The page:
He got his answer when he met Ciel.

The twin boys, one of whom she was destined to marry—some day, after they had learned how to be gentlemen in a world of men who weren't gentle.

Well he couldn't approve of that without meeting him first.

The twins were…so small. Smaller even than Lizzie. Big blue eyes like stormy days.

One marched up to him and demanded who he was, and what he was doing there, and that his name was Ciel, and he was to be the Earl some day. The other, hid behind his father's pant leg, and muttered his greeting from afar. And when Mother scolded Mr. Phantomhive to keep them in line, and comb their hair properly, even the bolder one shirked into the shadows.

He finally understood what Lizzie had that he didn't:

Something to protect.

When he took up the sword, it was for the sake of the sword itself, and a name.

When she took it up, she did so for something more than the trade, the passed-down-name, the skill. The sword was a means, not an end. There was something—someone—she loved, or was learning to at least, and if that person were ever threatened, she didn't want to stand on the sidelines and cry. She wanted to stand between him and danger and do everything in her power to keep the hurt at bay.

She didn't care about being well-versed in the sword: she just cared about protecting him. The sword was simply how she'd do that. And, well, the irony of being something is that you'll only be good at it when you're looking beyond it.

And it was that, that passion, that idea that there was something beyond, that this was all in preparation for a war against anything that stood to harm him, that was why she excelled. Because he didn't have anything calling him to it, besides the fact that the Midford's had always been good at it. As long as he didn't have a reason for it within himself, he would never excel.

So, from then on, he never complained, silently or aloud. From then on he was nothing more than her firmest supporter, and when people asked what he had done lately, expecting his story to top hers, he could be okay that he would never be better than her at some things.

And then, one snowy December, when they were putting their finishing touches on their Christmas tree, and competing to make the best cookies, someone arrived at their door to tell them they found Mr. and Mrs. Phantomhive in a pool of their own blood…and the twins…they didn't find.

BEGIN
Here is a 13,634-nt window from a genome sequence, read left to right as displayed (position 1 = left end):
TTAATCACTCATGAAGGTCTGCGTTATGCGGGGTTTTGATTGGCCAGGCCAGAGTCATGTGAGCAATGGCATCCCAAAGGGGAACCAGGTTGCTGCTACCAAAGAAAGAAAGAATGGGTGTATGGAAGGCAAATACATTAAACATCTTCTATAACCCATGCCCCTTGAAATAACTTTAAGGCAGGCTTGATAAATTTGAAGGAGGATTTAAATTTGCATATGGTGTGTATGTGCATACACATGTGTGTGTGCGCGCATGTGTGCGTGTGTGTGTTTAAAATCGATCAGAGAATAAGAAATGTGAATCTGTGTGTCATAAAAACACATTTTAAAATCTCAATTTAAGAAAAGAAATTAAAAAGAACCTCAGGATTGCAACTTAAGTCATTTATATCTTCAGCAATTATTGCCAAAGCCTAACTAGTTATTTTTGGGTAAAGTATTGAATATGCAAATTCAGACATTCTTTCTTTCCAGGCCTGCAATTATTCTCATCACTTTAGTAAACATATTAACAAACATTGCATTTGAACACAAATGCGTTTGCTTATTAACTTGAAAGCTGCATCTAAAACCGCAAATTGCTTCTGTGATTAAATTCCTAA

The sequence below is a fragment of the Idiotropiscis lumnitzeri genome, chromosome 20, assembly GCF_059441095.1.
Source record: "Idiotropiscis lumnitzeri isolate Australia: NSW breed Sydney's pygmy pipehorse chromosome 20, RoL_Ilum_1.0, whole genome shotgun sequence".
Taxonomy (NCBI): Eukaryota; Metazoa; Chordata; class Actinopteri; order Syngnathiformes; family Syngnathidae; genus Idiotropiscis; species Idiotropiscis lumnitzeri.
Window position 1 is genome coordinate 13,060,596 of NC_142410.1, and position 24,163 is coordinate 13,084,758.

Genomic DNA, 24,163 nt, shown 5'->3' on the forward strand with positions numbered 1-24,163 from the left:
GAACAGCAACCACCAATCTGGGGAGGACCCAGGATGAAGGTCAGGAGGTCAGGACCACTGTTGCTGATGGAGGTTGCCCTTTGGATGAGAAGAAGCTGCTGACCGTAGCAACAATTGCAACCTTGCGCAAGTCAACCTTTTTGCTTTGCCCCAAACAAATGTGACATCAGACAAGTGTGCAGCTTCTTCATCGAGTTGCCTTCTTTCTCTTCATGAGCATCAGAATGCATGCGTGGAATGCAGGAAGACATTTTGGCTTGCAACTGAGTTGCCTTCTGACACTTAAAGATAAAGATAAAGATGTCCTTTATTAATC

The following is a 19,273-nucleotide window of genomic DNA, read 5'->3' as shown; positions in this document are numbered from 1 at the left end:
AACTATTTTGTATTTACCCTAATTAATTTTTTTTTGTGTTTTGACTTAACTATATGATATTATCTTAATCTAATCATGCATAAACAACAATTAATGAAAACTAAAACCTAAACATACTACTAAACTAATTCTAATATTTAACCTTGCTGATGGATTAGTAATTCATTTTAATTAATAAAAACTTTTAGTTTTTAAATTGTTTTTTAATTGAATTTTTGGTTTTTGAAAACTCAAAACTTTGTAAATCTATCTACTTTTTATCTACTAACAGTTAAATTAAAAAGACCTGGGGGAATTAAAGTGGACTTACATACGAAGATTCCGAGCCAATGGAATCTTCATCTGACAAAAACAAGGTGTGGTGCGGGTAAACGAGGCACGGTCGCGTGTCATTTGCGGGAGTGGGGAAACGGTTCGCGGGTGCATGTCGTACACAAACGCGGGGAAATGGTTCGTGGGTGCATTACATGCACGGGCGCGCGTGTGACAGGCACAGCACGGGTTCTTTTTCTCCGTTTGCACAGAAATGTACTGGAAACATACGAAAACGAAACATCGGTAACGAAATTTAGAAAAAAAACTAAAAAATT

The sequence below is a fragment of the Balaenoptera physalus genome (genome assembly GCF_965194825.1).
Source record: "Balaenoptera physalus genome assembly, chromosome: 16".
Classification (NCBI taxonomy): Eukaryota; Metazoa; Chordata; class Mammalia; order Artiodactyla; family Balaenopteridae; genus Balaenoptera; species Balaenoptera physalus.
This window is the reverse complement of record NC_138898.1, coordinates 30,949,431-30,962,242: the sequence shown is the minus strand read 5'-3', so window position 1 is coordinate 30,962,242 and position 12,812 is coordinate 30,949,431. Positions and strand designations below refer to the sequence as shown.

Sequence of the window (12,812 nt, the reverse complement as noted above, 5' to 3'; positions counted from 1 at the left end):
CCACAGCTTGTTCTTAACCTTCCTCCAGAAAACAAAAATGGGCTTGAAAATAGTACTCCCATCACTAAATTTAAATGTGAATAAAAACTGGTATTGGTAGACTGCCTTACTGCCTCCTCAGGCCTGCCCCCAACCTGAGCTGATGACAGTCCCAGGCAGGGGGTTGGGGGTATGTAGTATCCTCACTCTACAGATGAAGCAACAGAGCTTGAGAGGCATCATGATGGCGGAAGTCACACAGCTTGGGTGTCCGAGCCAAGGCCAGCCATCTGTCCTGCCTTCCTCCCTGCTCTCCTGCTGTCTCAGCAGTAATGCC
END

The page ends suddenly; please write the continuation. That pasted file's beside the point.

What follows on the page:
She didn't cry. She didn't immediately burst into a thousand shards of glass like he would have expected.

He would have liked it better that way. Because he could deal with that. Because he could do something, he could run up to her, hug her, kiss her, comfort her. Be the big brother.

No, the Midford women had always been strong, and she was no exception. She didn't fall to pieces. She went into her room, put on a black dress and bonnet—(as was proper). And she went to the funeral, as all good little noblegirls should.

And all throughout the service, as they lay Rachel and Vincent to rest, beside two little graves they all knew were empty, as the vicar read from a Bible a passage about sheep, and finding your way home, he kept glancing at her, kept waiting to see the tears to stream down her face, for her to fall to her knees.

Her eyes were big, and blank, and full of almost-to-the-surface tears, yet she was sugar and spice and everything nice; the picture of an English noblewoman.

She went about her day, whole, composed, proper. And no one could have guessed that grief wasn't another thing she excelled at.

But he'd never quite forget that night. The sound he heard, even through the passing years.

That night, after the funeral, after mother sent her off to bed with a few proud words, and father kissed her one to many times, after Edward grabbed her hand and asked "Are you sure you're okay?" After she said "Yes, I'll be fine."—

He woke up to the sound of screaming.

He shot up in bed, wondering if he'd dreamed it, heart yammering, breath burning. He didn't bother to light a candle, just stumbled out of bed, and ran down the halls, calling her name.